3) Pashupatinath Temple:

One of the most sacred Hindu shrines in the world, Pashupatinath lies 5 km east from the city center. The richly-ornamented pagoda houses the sacred linga, or phallic symbol, of Lord Shiva as well as the noteworthy gold plated roofs and silver coated doors. This is the abode of God Shiva and is the holiest of all the Shiva shrines. Religious pilgrims and sadhus, like the one pictured here, travel all the way from the remote areas of India to visit this sacred sight, especially during Shivaratri (the night of Shiva) that falls between February/March. Even though these devotees have denounced worldly possessions, each carries a Sadhu ID (identifications card) to freely cross over the border between India and Nepal.

1) Chronicles indicate Pashupatinath’s existence prior to 400 AD. Devotees can be seen taking ritual dips in the holy Bagmati river flowing beside the temple, also a World Heritage Site. The crematorium is just outside the temple and it is a dream of almost every Hindu to be cremated by the side of Pashupati Ar yaghat after their death.Entrance fee Rs. 500. Per person. For foreign tourists.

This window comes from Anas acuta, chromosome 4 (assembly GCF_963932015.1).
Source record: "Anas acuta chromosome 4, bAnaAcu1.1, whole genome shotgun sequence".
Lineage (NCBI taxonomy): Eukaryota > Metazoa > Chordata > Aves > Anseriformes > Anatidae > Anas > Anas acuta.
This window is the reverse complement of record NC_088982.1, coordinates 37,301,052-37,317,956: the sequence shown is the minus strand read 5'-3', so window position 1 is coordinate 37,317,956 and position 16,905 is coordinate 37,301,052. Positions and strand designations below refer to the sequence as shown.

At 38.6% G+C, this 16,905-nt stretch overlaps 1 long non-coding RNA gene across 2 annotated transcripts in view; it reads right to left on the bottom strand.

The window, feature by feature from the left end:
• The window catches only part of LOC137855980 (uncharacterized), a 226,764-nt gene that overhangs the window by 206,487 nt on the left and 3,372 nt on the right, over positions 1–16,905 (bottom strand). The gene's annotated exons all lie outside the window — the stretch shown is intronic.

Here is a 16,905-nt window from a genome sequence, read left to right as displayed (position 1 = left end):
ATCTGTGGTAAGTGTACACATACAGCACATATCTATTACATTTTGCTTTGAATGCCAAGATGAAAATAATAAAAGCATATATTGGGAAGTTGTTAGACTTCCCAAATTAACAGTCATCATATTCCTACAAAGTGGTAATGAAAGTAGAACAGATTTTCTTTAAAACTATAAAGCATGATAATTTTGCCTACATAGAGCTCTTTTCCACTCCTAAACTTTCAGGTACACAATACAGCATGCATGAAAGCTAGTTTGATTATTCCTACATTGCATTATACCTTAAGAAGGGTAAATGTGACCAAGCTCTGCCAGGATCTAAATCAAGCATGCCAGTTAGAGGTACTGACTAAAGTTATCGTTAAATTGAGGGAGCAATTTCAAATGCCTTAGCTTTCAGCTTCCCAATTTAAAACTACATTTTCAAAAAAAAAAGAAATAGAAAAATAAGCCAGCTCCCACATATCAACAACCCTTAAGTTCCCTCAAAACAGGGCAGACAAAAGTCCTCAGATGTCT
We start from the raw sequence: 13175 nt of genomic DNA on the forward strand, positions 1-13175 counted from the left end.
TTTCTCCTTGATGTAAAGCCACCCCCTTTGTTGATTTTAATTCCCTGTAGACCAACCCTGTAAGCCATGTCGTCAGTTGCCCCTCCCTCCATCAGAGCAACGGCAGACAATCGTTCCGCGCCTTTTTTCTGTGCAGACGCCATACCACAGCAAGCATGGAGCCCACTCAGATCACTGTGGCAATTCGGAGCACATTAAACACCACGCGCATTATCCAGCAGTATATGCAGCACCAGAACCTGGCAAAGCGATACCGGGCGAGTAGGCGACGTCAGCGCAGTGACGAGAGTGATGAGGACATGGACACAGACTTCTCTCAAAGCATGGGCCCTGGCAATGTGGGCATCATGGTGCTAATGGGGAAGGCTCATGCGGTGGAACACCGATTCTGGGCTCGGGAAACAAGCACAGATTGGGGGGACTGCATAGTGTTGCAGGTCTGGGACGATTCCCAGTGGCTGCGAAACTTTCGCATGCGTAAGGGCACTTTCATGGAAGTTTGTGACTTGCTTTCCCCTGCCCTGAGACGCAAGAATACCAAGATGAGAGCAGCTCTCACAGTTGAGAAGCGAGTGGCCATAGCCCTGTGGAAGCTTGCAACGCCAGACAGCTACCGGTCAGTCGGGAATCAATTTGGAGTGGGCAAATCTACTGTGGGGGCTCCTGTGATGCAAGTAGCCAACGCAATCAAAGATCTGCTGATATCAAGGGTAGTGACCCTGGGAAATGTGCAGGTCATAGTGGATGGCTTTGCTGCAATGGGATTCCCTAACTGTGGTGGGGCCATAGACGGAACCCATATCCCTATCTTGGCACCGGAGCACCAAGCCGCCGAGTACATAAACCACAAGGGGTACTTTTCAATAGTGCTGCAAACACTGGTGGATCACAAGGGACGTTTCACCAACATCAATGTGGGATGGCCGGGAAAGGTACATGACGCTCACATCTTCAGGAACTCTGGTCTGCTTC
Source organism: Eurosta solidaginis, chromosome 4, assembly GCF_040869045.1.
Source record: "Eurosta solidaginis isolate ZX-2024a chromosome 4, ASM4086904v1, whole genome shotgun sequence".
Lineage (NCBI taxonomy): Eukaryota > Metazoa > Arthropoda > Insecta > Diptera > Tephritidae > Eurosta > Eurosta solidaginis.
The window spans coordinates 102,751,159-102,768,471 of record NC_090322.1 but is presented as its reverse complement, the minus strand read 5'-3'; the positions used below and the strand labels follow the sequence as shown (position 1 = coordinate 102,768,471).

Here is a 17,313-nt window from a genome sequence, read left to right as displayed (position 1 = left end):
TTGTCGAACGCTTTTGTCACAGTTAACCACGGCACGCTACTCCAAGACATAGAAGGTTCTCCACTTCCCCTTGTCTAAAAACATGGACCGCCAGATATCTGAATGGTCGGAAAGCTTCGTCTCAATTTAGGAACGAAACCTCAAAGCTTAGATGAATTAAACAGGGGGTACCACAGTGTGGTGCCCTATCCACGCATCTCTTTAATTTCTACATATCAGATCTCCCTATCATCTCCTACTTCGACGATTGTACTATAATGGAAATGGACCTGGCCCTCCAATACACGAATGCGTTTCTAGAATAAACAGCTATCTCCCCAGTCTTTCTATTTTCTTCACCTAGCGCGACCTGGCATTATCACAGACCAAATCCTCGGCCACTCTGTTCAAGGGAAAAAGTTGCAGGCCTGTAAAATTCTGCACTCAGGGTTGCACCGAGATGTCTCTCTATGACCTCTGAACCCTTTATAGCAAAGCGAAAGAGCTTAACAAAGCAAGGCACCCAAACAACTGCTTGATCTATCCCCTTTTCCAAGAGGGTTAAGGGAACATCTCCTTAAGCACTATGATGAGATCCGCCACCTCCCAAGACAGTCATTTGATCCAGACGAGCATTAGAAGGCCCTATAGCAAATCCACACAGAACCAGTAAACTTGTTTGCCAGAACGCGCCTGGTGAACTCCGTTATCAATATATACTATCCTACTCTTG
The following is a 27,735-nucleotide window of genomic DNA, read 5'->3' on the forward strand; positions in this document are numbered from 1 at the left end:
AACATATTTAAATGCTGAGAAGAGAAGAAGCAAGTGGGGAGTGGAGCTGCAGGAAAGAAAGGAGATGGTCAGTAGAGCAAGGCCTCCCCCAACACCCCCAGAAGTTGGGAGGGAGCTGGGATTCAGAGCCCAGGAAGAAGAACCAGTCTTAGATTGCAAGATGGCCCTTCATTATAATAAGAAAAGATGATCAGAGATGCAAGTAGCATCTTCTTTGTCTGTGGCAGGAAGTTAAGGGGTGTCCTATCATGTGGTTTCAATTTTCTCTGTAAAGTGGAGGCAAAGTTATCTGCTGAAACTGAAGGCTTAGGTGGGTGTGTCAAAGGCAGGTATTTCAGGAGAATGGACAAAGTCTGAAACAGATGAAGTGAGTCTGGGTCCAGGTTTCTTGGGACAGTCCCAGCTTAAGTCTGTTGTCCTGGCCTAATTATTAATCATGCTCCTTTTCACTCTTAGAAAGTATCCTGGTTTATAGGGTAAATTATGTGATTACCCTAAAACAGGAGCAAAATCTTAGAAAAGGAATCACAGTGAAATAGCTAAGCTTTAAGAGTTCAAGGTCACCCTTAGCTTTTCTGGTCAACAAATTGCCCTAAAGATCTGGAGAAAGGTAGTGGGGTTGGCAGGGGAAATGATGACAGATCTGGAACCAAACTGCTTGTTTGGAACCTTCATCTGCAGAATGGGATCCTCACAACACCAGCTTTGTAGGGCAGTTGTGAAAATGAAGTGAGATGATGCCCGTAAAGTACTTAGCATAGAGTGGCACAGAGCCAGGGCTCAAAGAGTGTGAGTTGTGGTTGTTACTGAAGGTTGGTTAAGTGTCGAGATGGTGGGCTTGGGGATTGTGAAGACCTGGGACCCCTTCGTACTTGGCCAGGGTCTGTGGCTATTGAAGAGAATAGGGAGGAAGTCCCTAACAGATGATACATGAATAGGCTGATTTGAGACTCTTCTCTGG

4) Kathmandu Durbar square:


This complex of palaces, courtyards and temples like Hanumandhoka Palace, Kumari Ghar (Abode of the Living Goddess), Taleju temple, built between the 12th and 18th centuries, used to be the seat of the ancient Malla Kings of Kathmandu. An intriguing piece here is the 17h -century stone inscription set into the wall of the palace with writings in 15 languages. The Durbar Square, protected as a UNESCO World Heritage Site, is the social, religious and urban focal point of the city. Even to date, all the major state and social ceremonies, including the solemnization of coronations are performed in one of the courtyards in this complex. There are also museums inside the palace building. There is an entrance fee of Rs. 250 for foreign visitors. Your ticket to the Square entitles you to visit all the museums.

5) Patan Durbar square: population 162,991 - 2001 estimate)

Durbar Square, like its counterpart in Kathmandu, is an enchanting mélange of palace buildings, artistic courtyards and graceful pagoda temples. Listed as a World Heritage Site, the former royal palace complex is the center of Patan’s religious and social life, and houses a museum containing an array of bronze statues and religious objects. There is an entrance fee of Rs. 200 per foreign visitor. One remarkable monument here is a 17th century temple dedicated to the Hindu God Krishna – Krishna Mandir built entirely of stone with rare stone carvings on its walls depicting the epic wars from Ramayana and Mahabharata.